Ultraviolet (UV) rays can cause damage to your skin and it’s DNA, resulting in early aging and an increased risk of skin cancer.
It doesn’t have to be sunny either, and UV damage is possible on overcast days too.
Sunshine can have both positive and negative effects on your skin, depending on the amount of exposure and protective measures taken. Here's a breakdown:
Vitamin D production: Sunlight is a natural source of vitamin D, which is essential for overall health. When your skin is exposed to UVB rays from the sun, it can produce vitamin D, which plays a crucial role in calcium absorption and bone health.
But you only need a little sun to give you all the Vitamin D you need.
So, stay out of the sun when it’s hottest, and get a little sunshine in the cooler times of the day –particularly in winter, when Vitamin D levels can get low!
Sunshine also helps you create Vitamin D which is important for mood, immunity and bone strength.
Sunburn: Excessive sun exposure, especially without protection, can cause sunburn. Sunburn is a painful condition characterized by red, inflamed skin that can blister and peel. It increases your risk of skin cancer, particularly melanoma.
Premature aging: Prolonged exposure to UV radiation from the sun can lead to premature aging of the skin. This includes wrinkles, fine lines, age spots, and a loss of skin elasticity.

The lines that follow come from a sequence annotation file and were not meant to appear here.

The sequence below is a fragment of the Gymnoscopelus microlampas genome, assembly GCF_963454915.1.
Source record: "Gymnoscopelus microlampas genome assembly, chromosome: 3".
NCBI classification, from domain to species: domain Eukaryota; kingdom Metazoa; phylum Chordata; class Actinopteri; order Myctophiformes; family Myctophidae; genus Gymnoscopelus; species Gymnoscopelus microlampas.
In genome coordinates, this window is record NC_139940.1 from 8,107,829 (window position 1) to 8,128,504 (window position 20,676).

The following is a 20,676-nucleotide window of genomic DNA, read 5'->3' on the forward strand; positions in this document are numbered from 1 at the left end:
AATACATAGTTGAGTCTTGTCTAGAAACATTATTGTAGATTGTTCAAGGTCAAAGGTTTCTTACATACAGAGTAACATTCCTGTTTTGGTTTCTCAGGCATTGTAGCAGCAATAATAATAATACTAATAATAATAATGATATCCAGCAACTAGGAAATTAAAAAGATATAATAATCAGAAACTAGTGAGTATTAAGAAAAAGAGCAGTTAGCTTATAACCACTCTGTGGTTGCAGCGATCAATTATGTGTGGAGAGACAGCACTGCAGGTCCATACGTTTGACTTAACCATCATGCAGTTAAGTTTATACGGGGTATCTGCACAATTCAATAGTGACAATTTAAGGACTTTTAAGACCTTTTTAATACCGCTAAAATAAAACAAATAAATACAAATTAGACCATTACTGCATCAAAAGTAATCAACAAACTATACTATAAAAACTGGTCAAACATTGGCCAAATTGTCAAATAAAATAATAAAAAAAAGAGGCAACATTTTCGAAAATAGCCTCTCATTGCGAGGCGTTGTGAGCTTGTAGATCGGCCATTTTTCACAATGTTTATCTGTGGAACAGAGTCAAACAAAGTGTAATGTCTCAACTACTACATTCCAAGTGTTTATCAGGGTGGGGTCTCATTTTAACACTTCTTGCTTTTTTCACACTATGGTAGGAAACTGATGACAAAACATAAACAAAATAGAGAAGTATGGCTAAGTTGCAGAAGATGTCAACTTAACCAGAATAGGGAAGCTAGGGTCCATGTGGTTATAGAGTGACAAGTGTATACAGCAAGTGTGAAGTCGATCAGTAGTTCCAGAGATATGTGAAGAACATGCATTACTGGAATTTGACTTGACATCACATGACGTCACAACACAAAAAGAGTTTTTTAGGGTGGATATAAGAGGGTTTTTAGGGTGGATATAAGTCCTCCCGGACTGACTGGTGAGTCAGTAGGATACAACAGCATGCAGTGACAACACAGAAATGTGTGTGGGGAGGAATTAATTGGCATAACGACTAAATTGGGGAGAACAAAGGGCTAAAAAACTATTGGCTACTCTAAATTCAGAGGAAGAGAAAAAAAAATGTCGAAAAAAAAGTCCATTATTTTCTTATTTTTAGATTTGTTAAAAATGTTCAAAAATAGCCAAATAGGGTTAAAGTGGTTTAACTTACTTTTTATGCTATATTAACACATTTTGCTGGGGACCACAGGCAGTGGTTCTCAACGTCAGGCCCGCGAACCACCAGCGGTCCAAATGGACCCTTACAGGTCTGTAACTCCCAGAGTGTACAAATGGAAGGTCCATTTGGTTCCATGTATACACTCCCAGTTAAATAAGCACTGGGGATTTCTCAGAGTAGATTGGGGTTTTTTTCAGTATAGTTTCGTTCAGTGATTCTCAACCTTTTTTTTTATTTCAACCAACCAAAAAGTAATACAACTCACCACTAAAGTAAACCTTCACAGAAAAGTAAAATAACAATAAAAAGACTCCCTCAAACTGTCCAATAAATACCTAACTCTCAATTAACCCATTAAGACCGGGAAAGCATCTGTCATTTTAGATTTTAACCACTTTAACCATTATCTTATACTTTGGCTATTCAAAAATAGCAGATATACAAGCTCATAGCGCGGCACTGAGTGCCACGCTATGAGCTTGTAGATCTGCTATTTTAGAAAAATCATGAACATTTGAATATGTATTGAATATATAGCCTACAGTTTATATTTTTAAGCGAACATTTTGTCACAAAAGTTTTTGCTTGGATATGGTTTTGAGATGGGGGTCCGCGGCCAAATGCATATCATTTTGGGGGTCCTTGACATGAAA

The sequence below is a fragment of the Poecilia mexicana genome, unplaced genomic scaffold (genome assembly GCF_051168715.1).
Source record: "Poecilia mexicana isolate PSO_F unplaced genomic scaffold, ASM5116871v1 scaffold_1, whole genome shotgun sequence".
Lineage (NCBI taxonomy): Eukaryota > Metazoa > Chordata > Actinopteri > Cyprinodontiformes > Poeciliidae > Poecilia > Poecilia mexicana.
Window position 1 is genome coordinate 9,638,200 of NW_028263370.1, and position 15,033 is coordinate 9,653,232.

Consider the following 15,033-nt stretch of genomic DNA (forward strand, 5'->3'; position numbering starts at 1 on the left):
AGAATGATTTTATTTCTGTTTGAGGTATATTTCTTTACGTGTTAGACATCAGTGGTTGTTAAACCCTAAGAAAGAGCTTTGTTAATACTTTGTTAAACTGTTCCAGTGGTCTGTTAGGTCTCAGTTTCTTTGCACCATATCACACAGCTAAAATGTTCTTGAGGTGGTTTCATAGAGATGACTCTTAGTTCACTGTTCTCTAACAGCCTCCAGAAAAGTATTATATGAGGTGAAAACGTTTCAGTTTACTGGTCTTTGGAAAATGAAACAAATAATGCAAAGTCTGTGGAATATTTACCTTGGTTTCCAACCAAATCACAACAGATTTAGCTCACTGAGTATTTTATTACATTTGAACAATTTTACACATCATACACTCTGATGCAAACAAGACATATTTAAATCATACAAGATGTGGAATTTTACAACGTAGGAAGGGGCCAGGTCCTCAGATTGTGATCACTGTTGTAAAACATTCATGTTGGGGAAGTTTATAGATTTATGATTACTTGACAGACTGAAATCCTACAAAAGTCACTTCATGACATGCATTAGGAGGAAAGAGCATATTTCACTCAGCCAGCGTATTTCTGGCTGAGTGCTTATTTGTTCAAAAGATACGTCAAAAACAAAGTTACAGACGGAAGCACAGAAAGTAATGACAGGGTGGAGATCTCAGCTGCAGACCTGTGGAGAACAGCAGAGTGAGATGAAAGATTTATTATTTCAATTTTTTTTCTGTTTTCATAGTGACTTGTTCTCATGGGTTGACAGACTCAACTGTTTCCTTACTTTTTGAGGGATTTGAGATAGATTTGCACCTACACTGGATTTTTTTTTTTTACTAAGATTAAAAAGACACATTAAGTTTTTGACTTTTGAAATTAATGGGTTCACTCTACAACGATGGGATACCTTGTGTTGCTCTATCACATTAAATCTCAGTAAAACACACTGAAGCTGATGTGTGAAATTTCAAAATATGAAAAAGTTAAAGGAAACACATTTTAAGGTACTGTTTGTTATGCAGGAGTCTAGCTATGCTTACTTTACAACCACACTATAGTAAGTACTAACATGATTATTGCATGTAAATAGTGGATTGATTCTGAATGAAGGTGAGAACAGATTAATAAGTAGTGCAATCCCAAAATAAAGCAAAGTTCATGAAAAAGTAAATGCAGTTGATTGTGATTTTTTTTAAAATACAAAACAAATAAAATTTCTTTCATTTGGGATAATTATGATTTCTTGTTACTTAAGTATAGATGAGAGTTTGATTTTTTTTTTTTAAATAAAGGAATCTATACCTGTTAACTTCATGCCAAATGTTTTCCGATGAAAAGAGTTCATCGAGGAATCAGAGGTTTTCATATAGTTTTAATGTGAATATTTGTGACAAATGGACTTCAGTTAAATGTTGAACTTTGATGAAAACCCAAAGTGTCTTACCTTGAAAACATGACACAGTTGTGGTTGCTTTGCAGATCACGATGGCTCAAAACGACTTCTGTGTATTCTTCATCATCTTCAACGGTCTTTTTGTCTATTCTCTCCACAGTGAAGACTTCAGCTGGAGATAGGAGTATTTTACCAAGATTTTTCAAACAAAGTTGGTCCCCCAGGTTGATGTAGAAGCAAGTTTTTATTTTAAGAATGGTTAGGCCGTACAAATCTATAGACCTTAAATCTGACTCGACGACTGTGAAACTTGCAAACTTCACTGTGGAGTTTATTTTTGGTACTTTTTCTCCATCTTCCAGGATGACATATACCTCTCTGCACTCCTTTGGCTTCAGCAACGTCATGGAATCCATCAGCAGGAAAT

Skin cancer: UV radiation is a known carcinogen and is the primary cause of most skin cancers, including melanoma, basal cell carcinoma, and squamous cell carcinoma. Overexposure to the sun, especially with a history of sunburn, can significantly increase your risk of skin cancer.
Damage to skin cells: UV radiation can damage the DNA in skin cells, which can lead to mutations and the development of cancerous cells over time.
To protect your skin while enjoying the benefits of sunshine, follow these recommendations:
Use sunscreen: Apply broad-spectrum sunscreen with an SPF of at least 30 to exposed skin, even on cloudy days.
Wear protective clothing: Cover your skin with long-sleeved shirts, wide-brimmed hats, and sunglasses with UV protection.
Seek shade: Limit your time in direct sunlight, especially during peak UV hours (usually between 10 a.m. and 4 p.m.).
Avoid tanning beds: Tanning beds emit UV radiation and can increase your risk of skin cancer and premature aging.
Regular skin checks: Perform self-exams of your skin and see a dermatologist for regular skin screenings to detect any potential skin issues early.